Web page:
The Māori language has been strengthened legally under the new Māori Language Strategy tabled before Parliament today.
The strategy is derived from the report produced by Te Paepae Motuhake, who travelled the country garnering the nation's views regarding the Māori language.
A new bill for the Māori language that replaces the old act and hands over the governance of the language to tribes.
Under the old model, the Crown held governance over the Māori Language Commission and Māori held governance over Te Pūtahi Paoho. Te Pūtahi Paoho and the Crown held governance over Māori Television.
Under the new structure, the Māori Language Commission and Te Māngai Pāho will be removed from the Crown and placed under the governance of Te Mātāwai. Te Mātāwai will absorb the role of Te Pūtahi Paoho, meaning it will hold governance over Māori Television alongside the Crown.
There will be 12 members on Te Mātāwai. Seven will be appointed by tribes, three by the cluster Te Reo Tukutuku, and two will be appointed by the Minister of Māori Affairs on behalf of the Crown.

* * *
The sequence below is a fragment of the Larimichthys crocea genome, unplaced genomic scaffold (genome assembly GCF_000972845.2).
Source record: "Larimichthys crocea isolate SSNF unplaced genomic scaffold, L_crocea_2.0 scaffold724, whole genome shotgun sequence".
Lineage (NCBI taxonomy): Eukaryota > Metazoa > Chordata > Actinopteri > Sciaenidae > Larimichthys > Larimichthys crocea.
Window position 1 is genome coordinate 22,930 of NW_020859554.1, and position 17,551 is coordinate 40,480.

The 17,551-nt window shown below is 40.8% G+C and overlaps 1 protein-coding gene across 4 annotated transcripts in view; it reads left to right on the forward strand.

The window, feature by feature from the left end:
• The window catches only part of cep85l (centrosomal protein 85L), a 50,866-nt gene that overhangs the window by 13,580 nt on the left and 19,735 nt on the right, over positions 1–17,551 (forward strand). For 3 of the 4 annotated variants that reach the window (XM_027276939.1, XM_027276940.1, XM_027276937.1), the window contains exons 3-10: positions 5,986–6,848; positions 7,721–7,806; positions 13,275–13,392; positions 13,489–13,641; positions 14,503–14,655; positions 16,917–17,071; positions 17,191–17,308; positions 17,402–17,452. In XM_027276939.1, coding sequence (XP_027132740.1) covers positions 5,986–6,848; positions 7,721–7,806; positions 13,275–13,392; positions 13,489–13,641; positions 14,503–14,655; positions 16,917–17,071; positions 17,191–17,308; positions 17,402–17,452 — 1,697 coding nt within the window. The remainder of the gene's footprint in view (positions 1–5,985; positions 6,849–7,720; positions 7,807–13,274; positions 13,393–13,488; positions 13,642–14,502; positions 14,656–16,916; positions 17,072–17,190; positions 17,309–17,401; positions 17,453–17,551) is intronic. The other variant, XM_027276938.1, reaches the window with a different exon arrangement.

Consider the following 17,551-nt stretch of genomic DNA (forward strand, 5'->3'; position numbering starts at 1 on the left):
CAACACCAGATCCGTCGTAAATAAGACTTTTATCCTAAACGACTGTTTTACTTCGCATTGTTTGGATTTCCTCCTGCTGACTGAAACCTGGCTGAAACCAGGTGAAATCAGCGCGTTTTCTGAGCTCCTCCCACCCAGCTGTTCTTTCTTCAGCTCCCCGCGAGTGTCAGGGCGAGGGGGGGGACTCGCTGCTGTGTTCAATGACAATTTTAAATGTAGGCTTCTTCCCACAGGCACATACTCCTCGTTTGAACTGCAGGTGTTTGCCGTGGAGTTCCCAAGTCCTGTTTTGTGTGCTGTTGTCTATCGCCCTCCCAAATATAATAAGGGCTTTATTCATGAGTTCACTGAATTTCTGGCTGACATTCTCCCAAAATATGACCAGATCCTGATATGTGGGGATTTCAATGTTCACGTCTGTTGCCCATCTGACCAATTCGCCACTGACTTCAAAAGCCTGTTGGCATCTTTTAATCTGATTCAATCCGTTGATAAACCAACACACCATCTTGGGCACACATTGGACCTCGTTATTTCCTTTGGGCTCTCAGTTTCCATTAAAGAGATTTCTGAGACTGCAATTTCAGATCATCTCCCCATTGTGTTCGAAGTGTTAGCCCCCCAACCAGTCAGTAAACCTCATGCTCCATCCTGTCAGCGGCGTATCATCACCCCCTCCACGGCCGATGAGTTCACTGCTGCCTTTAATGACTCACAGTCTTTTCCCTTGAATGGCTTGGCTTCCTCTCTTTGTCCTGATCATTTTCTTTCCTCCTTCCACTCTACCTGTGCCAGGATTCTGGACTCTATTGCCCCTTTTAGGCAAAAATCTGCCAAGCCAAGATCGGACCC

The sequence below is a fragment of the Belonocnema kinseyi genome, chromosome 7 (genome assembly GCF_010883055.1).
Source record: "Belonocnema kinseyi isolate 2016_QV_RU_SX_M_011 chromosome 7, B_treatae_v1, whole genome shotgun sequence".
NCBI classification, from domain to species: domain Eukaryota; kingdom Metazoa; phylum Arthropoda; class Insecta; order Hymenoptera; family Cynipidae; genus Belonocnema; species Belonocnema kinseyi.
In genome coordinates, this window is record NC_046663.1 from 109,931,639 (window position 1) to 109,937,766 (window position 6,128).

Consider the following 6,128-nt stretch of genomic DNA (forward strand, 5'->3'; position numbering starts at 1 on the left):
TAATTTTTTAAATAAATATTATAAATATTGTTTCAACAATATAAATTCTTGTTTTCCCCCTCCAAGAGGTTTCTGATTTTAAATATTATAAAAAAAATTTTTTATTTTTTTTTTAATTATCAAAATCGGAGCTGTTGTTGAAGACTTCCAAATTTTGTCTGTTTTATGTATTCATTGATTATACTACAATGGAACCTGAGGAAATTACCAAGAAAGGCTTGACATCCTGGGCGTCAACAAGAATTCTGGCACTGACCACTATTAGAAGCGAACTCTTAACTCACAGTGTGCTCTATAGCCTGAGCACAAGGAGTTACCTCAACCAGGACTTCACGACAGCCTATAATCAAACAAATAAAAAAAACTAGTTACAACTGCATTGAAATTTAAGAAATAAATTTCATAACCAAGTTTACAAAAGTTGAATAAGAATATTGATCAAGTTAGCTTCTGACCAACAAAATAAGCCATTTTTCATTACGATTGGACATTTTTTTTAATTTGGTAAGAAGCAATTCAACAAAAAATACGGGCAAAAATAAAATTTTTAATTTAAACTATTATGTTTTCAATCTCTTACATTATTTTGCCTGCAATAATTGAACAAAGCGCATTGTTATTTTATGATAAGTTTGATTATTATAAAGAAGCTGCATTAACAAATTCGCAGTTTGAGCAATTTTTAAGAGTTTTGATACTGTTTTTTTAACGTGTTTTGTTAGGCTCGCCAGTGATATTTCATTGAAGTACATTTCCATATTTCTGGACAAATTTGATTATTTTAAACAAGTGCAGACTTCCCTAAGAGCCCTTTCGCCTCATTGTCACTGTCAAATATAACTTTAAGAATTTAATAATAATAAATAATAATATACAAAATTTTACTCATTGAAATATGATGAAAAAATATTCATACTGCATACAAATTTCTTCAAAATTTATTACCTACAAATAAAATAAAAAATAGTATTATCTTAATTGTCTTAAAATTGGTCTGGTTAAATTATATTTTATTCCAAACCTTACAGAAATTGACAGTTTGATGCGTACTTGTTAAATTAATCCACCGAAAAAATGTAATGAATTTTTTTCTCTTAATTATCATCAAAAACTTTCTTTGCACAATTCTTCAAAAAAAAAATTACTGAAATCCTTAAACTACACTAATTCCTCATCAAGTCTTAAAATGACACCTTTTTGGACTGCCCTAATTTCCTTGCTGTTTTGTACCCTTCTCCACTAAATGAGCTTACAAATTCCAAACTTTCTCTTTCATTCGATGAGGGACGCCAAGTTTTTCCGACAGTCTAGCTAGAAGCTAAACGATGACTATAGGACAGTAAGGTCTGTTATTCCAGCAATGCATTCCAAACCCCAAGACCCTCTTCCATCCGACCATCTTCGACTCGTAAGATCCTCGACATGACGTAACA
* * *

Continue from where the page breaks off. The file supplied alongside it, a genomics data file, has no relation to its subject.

These are the regional tribal areas that will have representatives on the board. These are the groups which make up Te Reo Tukutuku nominating three members.
However, not everyone supports the idea. Te Pūtahi Paoho will be disestablished under the new strategy.
Alongside them is the NZ Māori Council who laid a claim with the Waitangi Tribunal alleging they weren't adequately consulted, despite being one of those who led the fight for the language in previous years.
That request was rejected by the Tribunal this morning. The focus now is on the Privy Council.
Pita Sharples is set to retire at the coming elections with the bill only reaching its first reading by then. So it will be in the hands of the incoming Govt whether the bill succeeds to its third and final reading.
Given the opposition, it seems that won't be easy, but only time will tell.